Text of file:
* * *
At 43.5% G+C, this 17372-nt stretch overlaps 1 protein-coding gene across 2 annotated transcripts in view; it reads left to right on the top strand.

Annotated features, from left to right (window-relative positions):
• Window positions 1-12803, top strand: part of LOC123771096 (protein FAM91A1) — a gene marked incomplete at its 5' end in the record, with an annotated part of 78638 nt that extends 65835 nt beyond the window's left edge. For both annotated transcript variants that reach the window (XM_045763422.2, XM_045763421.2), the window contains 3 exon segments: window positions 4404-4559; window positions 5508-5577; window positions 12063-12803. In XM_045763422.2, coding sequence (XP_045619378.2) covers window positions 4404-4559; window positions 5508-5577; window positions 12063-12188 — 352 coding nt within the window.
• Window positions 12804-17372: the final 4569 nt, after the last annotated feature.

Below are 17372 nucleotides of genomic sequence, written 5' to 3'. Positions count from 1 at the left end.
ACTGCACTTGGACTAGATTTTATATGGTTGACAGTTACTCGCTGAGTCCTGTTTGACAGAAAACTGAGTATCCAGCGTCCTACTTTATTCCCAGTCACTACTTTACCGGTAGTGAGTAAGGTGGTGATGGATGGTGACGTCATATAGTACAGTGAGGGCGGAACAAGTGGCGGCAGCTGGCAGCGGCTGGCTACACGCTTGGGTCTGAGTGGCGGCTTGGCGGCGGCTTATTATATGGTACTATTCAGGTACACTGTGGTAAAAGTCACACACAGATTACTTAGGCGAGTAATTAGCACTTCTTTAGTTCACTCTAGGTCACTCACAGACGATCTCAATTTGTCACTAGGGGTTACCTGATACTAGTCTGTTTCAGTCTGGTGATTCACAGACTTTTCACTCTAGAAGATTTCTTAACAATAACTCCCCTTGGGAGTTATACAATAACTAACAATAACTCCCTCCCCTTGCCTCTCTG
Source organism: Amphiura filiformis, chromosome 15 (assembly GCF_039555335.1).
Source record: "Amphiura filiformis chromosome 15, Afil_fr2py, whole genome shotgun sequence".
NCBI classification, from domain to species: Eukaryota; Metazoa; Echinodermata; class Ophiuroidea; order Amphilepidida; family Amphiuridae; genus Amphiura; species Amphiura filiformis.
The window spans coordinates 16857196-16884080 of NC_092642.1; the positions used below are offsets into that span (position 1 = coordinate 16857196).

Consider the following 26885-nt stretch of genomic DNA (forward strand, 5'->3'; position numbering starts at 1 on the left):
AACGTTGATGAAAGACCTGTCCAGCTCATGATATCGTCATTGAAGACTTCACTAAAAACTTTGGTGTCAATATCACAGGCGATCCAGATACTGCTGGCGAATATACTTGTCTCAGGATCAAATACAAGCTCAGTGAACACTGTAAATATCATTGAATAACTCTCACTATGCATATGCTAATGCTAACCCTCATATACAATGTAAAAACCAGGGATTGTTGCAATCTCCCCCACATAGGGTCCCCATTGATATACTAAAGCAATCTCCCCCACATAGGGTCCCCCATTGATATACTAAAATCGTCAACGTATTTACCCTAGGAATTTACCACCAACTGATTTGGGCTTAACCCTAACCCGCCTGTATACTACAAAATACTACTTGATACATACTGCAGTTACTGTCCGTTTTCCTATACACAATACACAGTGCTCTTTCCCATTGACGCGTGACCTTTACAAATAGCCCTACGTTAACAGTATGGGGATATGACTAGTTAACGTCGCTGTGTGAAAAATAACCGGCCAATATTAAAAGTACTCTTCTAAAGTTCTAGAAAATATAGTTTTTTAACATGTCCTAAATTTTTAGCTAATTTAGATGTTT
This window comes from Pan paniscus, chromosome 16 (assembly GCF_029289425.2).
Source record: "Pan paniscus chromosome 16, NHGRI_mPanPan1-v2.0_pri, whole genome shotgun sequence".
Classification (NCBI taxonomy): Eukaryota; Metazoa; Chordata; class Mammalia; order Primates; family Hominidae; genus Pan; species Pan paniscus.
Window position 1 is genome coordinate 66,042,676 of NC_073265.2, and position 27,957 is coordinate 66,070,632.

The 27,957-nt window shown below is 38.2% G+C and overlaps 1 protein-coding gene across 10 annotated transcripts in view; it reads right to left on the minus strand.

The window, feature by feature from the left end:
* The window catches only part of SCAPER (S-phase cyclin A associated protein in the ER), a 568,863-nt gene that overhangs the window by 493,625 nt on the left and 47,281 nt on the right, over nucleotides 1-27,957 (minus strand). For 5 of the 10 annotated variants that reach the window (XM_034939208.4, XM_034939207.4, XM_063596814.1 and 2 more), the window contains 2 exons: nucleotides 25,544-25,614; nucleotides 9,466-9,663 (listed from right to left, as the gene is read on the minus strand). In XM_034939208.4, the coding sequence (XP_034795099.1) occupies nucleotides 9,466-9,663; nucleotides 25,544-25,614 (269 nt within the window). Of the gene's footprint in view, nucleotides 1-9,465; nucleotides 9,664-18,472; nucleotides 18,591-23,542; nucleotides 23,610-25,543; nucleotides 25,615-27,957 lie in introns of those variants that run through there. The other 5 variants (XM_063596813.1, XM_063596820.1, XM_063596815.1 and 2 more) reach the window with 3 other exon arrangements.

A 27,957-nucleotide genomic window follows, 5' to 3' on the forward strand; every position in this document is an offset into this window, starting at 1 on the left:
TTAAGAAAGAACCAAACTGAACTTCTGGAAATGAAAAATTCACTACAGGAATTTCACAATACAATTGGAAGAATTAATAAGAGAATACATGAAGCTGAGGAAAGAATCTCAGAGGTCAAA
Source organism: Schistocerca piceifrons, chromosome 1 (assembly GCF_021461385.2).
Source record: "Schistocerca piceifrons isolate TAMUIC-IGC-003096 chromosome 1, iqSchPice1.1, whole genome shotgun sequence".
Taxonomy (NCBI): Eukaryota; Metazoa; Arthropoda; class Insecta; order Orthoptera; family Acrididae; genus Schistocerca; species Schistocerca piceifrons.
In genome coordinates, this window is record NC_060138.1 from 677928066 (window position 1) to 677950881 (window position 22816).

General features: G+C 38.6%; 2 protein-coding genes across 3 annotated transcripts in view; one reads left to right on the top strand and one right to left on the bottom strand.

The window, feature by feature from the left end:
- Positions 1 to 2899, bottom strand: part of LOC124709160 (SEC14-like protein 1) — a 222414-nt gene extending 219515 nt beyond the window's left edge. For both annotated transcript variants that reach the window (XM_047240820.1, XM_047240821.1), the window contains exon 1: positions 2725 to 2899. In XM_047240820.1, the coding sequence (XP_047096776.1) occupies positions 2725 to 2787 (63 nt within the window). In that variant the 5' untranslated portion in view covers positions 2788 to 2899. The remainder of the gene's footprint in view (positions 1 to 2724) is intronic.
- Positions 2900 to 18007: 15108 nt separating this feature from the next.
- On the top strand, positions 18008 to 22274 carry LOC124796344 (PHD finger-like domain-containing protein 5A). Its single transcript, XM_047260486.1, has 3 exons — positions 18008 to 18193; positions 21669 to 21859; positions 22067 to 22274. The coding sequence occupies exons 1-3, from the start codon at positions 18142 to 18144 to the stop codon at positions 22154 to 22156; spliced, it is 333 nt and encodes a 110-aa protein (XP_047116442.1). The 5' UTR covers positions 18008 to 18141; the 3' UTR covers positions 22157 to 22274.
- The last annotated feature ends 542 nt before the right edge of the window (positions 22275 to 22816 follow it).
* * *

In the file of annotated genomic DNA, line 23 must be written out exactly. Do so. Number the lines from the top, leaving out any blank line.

Source record: "Schistocerca piceifrons isolate TAMUIC-IGC-003096 chromosome 1, iqSchPice1.1, whole genome shotgun sequence".